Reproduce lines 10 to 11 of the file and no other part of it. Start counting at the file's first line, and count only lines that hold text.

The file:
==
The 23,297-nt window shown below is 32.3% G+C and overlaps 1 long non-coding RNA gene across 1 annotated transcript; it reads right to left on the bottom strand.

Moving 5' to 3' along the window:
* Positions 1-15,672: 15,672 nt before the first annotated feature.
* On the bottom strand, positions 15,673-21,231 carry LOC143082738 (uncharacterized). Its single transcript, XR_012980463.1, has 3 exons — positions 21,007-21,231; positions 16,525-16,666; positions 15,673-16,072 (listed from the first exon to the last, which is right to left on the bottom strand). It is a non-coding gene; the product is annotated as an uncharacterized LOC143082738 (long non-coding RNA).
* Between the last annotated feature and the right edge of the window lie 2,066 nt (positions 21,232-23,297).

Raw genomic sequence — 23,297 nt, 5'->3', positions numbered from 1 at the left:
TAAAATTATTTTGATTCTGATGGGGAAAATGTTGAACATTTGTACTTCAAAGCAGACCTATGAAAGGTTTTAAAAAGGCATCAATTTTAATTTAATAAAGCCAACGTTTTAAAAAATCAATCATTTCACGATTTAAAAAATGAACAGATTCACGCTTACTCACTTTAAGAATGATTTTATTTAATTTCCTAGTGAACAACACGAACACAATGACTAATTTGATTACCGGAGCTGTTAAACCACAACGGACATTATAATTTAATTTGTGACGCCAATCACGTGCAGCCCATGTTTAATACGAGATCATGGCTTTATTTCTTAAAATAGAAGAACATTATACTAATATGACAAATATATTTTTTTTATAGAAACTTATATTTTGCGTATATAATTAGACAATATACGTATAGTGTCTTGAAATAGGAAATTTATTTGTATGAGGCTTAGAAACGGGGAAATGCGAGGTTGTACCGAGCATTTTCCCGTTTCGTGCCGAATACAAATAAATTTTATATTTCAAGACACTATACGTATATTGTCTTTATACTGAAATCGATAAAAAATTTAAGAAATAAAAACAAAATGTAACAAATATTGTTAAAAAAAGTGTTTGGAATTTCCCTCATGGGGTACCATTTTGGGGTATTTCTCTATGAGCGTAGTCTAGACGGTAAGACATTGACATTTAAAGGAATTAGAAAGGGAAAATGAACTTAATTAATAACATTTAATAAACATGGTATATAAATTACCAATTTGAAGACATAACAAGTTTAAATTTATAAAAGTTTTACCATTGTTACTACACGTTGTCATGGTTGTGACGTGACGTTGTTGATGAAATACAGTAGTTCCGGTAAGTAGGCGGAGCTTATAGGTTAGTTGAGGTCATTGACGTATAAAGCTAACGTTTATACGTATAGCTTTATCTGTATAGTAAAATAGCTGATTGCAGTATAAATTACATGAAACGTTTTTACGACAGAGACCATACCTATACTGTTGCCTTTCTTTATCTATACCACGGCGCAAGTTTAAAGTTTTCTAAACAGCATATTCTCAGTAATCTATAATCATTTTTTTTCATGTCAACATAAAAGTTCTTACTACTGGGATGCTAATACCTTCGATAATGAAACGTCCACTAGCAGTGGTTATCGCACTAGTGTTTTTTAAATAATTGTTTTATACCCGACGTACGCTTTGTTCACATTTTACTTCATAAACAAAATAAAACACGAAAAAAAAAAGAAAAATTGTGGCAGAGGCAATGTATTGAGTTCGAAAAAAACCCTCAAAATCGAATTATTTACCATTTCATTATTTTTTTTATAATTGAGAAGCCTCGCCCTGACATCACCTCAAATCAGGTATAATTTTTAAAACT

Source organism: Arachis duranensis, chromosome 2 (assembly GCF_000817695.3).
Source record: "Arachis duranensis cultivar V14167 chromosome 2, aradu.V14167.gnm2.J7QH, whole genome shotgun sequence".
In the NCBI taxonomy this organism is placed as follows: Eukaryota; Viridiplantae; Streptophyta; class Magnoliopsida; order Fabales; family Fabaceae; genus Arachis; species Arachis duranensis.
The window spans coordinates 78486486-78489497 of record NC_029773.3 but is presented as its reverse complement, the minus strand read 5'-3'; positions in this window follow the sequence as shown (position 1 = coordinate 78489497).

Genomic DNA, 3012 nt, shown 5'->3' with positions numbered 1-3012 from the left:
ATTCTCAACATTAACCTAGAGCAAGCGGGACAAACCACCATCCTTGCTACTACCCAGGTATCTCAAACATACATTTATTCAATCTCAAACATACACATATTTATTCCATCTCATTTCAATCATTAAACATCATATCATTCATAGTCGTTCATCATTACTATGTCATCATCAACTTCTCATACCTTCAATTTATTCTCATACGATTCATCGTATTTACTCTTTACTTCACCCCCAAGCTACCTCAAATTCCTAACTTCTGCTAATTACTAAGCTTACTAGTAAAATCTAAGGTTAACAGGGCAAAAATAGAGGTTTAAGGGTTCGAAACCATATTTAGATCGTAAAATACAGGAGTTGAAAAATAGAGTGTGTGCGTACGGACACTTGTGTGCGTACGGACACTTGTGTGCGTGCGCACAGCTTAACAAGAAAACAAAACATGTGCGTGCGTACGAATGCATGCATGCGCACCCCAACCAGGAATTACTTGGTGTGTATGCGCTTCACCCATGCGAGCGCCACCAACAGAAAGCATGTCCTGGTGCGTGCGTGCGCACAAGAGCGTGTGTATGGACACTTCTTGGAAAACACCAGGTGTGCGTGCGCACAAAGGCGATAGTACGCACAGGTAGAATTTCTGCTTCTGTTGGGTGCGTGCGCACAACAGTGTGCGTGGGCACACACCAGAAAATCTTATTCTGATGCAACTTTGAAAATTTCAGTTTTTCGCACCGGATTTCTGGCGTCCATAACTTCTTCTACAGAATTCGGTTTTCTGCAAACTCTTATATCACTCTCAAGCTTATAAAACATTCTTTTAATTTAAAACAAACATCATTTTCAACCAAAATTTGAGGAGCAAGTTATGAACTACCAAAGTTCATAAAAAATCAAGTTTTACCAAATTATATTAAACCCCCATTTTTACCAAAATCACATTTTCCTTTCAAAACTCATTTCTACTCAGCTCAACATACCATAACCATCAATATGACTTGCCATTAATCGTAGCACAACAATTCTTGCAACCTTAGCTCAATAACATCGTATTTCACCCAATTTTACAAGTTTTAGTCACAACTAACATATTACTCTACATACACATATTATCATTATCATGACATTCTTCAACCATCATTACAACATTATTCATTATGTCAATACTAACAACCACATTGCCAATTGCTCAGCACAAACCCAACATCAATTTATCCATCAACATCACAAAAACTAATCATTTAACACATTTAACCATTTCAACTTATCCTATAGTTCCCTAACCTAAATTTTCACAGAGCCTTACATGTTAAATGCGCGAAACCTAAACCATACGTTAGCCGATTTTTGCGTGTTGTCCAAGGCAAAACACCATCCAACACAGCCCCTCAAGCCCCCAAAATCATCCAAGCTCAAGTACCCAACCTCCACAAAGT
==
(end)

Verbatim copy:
In the NCBI taxonomy this organism is placed as follows: Eukaryota; Viridiplantae; Streptophyta; class Magnoliopsida; order Fabales; family Fabaceae; genus Arachis; species Arachis duranensis.
The window spans coordinates 78486486-78489497 of record NC_029773.3 but is presented as its reverse complement, the minus strand read 5'-3'; positions in this window follow the sequence as shown (position 1 = coordinate 78489497).